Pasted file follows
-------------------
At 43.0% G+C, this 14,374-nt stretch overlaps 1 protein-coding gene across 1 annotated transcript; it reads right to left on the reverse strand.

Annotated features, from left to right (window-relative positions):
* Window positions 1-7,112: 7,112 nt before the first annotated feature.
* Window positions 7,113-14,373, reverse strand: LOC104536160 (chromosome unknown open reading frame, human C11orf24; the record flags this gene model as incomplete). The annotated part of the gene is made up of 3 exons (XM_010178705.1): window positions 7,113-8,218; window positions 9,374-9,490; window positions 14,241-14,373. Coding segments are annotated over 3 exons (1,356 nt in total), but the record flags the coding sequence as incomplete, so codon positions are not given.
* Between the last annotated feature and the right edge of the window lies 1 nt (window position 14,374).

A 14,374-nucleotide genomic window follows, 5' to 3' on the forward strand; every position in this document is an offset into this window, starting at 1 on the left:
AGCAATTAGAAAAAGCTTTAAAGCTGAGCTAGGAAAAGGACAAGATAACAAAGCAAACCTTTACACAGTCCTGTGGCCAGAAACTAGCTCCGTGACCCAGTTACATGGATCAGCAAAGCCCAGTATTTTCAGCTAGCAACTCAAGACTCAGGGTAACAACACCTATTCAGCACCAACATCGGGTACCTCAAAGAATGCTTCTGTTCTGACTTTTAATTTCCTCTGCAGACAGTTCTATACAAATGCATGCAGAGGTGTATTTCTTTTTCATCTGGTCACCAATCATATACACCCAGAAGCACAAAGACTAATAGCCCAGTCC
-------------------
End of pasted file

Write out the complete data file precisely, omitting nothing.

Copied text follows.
At 43.0% G+C, this 14,374-nt stretch overlaps 1 protein-coding gene across 1 annotated transcript; it reads right to left on the reverse strand.

Annotated features, from left to right (window-relative positions):
* Window positions 1-7,112: 7,112 nt before the first annotated feature.
* Window positions 7,113-14,373, reverse strand: LOC104536160 (chromosome unknown open reading frame, human C11orf24; the record flags this gene model as incomplete). The annotated part of the gene is made up of 3 exons (XM_010178705.1): window positions 7,113-8,218; window positions 9,374-9,490; window positions 14,241-14,373. Coding segments are annotated over 3 exons (1,356 nt in total), but the record flags the coding sequence as incomplete, so codon positions are not given.
* Between the last annotated feature and the right edge of the window lies 1 nt (window position 14,374).

A 14,374-nucleotide genomic window follows, 5' to 3' on the forward strand; every position in this document is an offset into this window, starting at 1 on the left:
AGCAATTAGAAAAAGCTTTAAAGCTGAGCTAGGAAAAGGACAAGATAACAAAGCAAACCTTTACACAGTCCTGTGGCCAGAAACTAGCTCCGTGACCCAGTTACATGGATCAGCAAAGCCCAGTATTTTCAGCTAGCAACTCAAGACTCAGGGTAACAACACCTATTCAGCACCAACATCGGGTACCTCAAAGAATGCTTCTGTTCTGACTTTTAATTTCCTCTGCAGACAGTTCTATACAAATGCATGCAGAGGTGTATTTCTTTTTCATCTGGTCACCAATCATATACACCCAGAAGCACAAAGACTAATAGCCCAGTCC